Trump is not disqualified for having a big ego or being a self-promoter. Shrinking violets don’t reach the office of the presidency. But the problem with Trump is his lack of thoughtfulness. He’s spews half-baked, ill-considered ideas as a habit, expecting his confidence and bravado to carry him through. Incredibly, it has for many people.

      But I still think regarding Trump that “No, there’s less” applies to him. And I’m not talking about you, David, but I wonder how many former red diaper doper babies (who have generally left that orientation, but most of us here were either young or had our college days) don’t realize that they’re making the same mistake again? Many Trump supporters seem to be the mirror image of Obama supporters. They are looking for a political messiah, a super-ego for their own sense of helplessness and frustration, if you will.

      But we’re supposed to be conservatives. As much as I like Ted Cruz, the man is just a politician. He’s not perfect. I think he’s terrific, but not perfect or blameless. But I shall try to refrain from reading into Cruz what I want the man to be. This does not seem to be the case for Trump supporters who conflate his rudeness with some sort of brave, game-changing ideology…something that most of us have longed for.

      But what if the man is simply a run-of-the-mill statist/Progressive? And merely pricking the status quo is no guaranteed that he disagrees with the status quo. Those who seek power inevitably demonize those who are in power (or, in regards to Ted Cruz) are rivals for that power. But what does the man really believe? What does he really want to do? What is mere throw-away rhetoric designed — as the Establishment Republicans have become expert in — to deceive us?

      If there was nobody else in the race but weak candidates and Establishment Republicans, I’d be a Trump supporter as well. I’d roll the dice and hope that there was more to him. But we have a kinda-sorta second coming of Ronald Reagan in the likes of Ted Cruz. We have no excuse for our political delusions regarding Trump. We then have to ask ourselves, Why am I running off half-cocked with excitement for a man who has shown he’s on every side of every issue and uses insults as a way to parry reasonable critique?

      • Kung Fu Zu Kung Fu Zu says:

        Those who seek power inevitably demonize those who are in power (or, in regards to Ted Cruz) are rivals for that power.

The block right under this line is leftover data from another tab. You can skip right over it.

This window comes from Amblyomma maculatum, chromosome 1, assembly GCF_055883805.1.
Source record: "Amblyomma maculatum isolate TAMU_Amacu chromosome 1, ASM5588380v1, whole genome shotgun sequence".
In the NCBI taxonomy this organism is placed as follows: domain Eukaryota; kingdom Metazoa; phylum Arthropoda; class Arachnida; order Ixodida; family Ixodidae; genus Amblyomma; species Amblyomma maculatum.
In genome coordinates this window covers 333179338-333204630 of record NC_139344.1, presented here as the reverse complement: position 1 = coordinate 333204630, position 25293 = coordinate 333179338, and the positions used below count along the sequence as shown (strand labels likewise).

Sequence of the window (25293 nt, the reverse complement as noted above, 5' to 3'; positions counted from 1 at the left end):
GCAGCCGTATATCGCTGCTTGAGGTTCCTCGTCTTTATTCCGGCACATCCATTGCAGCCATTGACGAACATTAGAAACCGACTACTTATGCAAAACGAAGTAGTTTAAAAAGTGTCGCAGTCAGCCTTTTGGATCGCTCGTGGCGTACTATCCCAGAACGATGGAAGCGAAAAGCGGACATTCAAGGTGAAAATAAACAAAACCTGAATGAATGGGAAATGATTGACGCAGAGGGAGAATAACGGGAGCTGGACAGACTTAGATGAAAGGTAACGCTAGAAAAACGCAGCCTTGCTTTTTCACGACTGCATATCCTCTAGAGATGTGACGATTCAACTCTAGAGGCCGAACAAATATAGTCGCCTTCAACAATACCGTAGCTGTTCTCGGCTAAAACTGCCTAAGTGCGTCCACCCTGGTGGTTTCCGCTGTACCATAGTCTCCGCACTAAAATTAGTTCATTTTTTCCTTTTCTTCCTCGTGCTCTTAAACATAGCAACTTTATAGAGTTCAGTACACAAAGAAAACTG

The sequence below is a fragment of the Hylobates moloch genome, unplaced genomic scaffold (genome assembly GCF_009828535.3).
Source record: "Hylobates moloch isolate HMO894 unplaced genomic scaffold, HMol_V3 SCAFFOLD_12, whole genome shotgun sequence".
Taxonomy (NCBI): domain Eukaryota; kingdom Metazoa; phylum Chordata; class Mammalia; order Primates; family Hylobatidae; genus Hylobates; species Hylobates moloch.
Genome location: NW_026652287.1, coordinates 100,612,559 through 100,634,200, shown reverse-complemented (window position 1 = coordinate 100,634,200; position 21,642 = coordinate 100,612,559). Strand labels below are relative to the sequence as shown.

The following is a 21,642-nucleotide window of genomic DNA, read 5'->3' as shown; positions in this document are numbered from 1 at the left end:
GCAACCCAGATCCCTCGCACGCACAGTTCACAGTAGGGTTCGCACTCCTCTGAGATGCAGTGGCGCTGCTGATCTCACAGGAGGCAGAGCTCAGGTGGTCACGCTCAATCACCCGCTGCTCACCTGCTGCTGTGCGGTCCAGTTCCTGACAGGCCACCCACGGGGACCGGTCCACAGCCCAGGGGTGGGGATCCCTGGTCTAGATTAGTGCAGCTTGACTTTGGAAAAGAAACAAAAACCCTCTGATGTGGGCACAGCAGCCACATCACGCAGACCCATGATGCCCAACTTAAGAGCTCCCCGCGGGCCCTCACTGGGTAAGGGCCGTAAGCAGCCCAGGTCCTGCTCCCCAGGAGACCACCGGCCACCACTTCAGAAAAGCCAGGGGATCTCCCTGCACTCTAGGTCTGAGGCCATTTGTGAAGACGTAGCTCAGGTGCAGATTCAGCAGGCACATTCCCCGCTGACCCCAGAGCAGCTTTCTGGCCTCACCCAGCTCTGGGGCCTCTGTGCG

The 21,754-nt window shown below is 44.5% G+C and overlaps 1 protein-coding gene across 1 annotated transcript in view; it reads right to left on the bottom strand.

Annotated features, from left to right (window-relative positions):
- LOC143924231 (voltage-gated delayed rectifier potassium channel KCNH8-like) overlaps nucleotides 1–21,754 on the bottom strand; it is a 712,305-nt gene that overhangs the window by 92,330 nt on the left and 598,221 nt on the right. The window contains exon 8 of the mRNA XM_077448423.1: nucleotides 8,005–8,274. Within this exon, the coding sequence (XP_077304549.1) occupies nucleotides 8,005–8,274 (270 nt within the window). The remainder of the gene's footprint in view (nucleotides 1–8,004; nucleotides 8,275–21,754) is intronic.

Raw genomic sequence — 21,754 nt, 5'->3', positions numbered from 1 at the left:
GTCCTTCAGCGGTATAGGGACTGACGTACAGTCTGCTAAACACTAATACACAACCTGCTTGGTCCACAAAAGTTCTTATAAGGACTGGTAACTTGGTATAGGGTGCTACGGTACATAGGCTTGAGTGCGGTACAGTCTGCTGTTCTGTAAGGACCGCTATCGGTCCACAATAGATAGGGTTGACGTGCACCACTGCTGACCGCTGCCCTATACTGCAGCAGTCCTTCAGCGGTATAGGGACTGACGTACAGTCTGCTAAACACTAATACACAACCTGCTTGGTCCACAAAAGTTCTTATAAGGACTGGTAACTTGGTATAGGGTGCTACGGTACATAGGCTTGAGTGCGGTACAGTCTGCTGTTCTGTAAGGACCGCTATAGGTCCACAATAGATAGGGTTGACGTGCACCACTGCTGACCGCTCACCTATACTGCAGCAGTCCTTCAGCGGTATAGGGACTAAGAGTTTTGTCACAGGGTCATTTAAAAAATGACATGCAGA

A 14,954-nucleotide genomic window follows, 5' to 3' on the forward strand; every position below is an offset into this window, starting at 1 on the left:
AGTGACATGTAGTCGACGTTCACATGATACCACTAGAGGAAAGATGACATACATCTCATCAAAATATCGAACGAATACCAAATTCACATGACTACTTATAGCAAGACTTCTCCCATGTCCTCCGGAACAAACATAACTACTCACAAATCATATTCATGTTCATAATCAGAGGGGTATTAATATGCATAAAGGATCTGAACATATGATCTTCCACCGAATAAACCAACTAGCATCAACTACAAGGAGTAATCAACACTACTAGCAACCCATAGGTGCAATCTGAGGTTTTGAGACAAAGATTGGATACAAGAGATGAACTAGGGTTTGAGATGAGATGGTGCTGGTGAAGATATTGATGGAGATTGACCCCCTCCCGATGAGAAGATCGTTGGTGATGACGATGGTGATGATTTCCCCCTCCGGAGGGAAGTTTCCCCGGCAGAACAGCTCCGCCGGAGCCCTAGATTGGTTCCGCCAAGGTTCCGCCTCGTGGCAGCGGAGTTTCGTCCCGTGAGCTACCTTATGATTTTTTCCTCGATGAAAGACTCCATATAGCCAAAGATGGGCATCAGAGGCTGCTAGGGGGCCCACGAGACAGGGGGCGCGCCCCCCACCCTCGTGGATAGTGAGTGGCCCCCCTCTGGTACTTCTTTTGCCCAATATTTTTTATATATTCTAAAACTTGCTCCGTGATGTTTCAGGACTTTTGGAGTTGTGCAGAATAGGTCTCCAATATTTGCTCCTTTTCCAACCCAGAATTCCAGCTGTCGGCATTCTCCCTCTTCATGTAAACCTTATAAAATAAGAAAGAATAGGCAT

This statement is very timely. Did you see the man Trump hired to get his campaign in order, Manafort, accuse Ted Cruz of using “Gestapo” tactics today?

        This is from a man who is supposed to be an expert at corralling delegates for Trump, and who being an ex partner of Roger Stone is not likely to be overly ethical as to how he does it.

        To accuse Cruz or any other candidate of being like the Gestapo disqualifies the accuser from any serious conversation. Trump seems to have the knack of attracting thugs and rats to work for his campaign.

      • Timothy Lane says:

        Trump’s “strength” is his unlimited capacity to abuse others, many of whom deserve it. But he doesn’t care how much they deserve it or on what basis, hence his lack of interest in facts (e.g., his accusation that Cruz won Wisconsin — liberals never admit the legitimacy of their defeats — by illegally coordinating with a super PAC). When he fails to get the job done, either in a primary of a state convention, he whines about unfairness and being cheated. It’s so much easier than learning the rules beforehand and making sure he has a team in place to use them in his favor.

        Incidentally, it seems that the donations made at his Iowa even for veterans (which he did instead of facing Megyn Kelly’s questions) went to his account and somehow haven’t yet been sent to the veterans’ groups that were supposed to get them.

        • Brad Nelson Brad Nelson says:

          One of the degraded aspects of this campaign season are the typical questions asked by journalists. But it makes for ratings. And you’ll find relatively few people today who will put the good of their country over personal gain.